This collection of Audrey Hepburn’s most memorable starring roles has been available on DVD since early 2019, but has only now been released on Blu-ray. Any partial collection of her works is certain to disappoint fans of omitted titles, but the seven films here make for a legitimately strong survey of her career. Starting with her early black-and-white breakout roles in Roman Holiday and my personal favorite, Sabrina, then moving through her most iconic performances in Breakfast at Tiffany’s, My Fair Lady, and Funny Face, the set covers the absolute essentials and then also throws in the epic adaptation of War and Peace and perhaps her least-known romantic comedy, Paris When it Sizzles.
The one recurring theme in these films is Paramount’s weird insistence on romantically pairing her with ridiculously older men, from Bogart in Sabrina (30 years difference) to Astaire in Funny Face (also 30 years) to Rex Harrison in My Fair Lady (21 years). Really the only age-appropriate suitor is George Peppard in Tiffany’s at one year older, with the runner-up being William Holden at 11 years older, who is also coincidentally the only two-time love interest, appearing in both Sabrina and Paris When it Sizzles. It’s understandable that established leading men were needed for box office security, but viewed through today’s standards it just seems preposterous to see the spritely young ingénue paired with men with one foot in the grave.
While the set doesn’t include any new bonus features, it is stuffed with legacy features on the five most essential films. Breakfast at Tiffany’s seems to have the most content, ranging from features on Henry Mancini’s music contributions to a look at Hepburn’s incredible style in the film to a making-of featurette. My Fair Lady is close behind with footage from the production kick-off dinner, the Los Angeles and British premieres, and an interesting look at Hepburn’s alternate vocals. Sabrina and Funny Face both dive into the fashion aspects of the films, with Sabrina also including an overview of co-star William Holden’s years at Paramount as well as a documentary about the film. Roman Holiday has features on Hepburn’s Paramount years, Paramount in the ‘50s, reminiscences about Hepburn, as well as the story of how screenwriter Dalton Trumbo fell from the A-list to the blacklist. The box set’s bonus features are a welcome treasure of additional information for Hepburn fans and help to distinguish this set as a high-quality product rather than a cheap cash grab.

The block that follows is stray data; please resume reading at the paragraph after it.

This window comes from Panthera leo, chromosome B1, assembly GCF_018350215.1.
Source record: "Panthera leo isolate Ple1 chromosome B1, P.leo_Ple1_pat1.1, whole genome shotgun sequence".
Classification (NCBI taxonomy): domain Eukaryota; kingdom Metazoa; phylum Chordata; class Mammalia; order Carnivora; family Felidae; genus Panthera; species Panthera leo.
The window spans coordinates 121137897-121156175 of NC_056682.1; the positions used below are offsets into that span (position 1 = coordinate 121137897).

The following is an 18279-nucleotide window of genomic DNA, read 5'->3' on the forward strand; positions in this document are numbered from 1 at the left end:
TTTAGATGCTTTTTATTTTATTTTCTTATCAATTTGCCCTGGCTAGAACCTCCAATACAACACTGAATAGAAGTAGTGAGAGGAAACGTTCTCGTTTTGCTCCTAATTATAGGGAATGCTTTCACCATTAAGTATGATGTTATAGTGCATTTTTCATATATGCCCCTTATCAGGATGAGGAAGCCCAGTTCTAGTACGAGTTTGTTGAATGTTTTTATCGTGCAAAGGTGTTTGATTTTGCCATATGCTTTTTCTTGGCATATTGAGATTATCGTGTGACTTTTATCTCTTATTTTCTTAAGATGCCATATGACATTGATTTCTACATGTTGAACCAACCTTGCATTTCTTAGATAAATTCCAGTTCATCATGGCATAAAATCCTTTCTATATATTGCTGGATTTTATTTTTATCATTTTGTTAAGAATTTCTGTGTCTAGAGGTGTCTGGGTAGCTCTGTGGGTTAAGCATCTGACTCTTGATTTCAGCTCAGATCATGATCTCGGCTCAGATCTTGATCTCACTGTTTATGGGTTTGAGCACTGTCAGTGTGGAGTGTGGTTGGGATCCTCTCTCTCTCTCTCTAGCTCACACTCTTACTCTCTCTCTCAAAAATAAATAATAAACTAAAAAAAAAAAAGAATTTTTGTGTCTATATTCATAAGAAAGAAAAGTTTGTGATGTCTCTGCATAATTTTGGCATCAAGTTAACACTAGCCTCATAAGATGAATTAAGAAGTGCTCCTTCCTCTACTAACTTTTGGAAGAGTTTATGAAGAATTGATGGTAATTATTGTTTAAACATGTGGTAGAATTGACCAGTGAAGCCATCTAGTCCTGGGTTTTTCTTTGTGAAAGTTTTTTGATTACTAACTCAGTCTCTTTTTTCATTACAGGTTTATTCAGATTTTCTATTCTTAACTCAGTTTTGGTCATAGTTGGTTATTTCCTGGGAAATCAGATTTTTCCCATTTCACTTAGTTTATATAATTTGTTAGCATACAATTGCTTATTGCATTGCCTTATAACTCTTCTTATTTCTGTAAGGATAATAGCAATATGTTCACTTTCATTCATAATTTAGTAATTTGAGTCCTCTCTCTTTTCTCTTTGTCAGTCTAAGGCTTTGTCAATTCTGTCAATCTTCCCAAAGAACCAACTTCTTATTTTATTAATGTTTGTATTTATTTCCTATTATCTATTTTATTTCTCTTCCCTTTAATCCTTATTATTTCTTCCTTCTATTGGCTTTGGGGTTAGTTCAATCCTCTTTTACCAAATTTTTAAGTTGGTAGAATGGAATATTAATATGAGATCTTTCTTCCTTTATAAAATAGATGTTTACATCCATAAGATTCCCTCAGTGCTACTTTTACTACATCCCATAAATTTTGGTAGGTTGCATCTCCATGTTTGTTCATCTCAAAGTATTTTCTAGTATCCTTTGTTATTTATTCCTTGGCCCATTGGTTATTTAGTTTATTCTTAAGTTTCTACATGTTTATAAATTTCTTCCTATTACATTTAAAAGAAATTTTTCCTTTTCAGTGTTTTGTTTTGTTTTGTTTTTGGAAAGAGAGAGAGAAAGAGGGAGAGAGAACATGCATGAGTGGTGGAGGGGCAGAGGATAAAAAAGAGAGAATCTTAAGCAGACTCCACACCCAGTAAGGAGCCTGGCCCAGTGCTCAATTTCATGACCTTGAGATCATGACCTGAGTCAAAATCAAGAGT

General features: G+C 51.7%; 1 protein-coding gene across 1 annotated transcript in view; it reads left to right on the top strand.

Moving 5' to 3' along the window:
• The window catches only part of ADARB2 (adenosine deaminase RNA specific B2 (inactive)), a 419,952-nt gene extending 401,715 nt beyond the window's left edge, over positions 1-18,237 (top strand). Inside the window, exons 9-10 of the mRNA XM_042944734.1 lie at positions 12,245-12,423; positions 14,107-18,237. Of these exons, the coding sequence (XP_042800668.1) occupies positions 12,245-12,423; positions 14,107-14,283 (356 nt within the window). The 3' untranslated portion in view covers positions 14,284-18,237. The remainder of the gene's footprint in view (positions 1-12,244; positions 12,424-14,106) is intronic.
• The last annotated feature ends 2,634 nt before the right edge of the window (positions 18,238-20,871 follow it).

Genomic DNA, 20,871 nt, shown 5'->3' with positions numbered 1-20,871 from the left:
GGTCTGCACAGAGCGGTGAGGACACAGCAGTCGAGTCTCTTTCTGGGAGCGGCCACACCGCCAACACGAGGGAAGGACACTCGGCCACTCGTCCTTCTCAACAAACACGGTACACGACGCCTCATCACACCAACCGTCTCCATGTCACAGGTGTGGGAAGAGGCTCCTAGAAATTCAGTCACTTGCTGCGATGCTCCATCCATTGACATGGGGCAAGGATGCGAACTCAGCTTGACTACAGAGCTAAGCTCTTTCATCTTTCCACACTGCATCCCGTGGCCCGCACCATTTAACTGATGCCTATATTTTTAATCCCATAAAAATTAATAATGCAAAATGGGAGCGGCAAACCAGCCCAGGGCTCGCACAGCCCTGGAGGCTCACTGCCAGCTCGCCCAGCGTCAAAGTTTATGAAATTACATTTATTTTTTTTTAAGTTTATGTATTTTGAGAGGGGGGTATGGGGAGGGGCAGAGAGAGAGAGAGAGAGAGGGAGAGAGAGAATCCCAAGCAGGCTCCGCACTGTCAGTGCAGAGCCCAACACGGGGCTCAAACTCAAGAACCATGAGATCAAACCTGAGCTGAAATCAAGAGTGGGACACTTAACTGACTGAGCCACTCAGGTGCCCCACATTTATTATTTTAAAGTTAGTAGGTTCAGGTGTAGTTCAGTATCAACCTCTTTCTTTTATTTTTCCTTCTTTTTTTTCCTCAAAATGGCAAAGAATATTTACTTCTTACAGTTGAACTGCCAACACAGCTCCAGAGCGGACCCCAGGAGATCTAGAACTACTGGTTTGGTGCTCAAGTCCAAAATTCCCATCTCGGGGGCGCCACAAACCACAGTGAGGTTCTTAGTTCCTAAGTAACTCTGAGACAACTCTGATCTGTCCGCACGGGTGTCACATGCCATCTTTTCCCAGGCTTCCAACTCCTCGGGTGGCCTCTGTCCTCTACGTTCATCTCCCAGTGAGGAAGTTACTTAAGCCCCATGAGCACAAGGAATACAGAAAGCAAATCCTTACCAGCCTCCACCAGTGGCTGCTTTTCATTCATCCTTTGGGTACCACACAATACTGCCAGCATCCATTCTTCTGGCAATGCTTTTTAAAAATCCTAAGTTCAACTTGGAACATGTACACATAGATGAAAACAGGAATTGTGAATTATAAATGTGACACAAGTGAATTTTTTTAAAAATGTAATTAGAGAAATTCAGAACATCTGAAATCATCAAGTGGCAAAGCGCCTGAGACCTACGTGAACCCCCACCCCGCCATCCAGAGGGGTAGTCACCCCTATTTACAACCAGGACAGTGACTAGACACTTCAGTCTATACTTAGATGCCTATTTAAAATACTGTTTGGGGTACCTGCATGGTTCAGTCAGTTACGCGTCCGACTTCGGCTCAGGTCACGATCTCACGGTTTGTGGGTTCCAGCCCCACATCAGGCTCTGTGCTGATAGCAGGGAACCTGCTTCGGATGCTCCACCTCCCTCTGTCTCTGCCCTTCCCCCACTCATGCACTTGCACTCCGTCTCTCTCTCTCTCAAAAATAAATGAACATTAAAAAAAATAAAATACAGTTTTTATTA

Surprisingly for a legacy collection, the set also includes digital copies of all seven films, but since this is a Paramount product, those copies are only redeemable on VUDU or Apple and do not cross over to other platforms. The digital versions skimp on bonus features, with only a very select few from the box set appearing on VUDU, so if you’re interested in savoring all of the bonuses, the discs are the way to go.
As for image and sound quality, there’s no indication that any restoration work was done for this set, but whatever sources were used are impeccably presented, with no evident defects and crisp visual and auditory clarity. Color grading retains original subdued tones rather than oversaturating, and sound gets DTS-HD and Dolby options. The films have been beautifully preserved and shine on Blu-ray, making this collection a must-have for curious newcomers as well Hepburn aficionados who haven’t already purchased their favorite individual titles or want to consolidate into one compact box.
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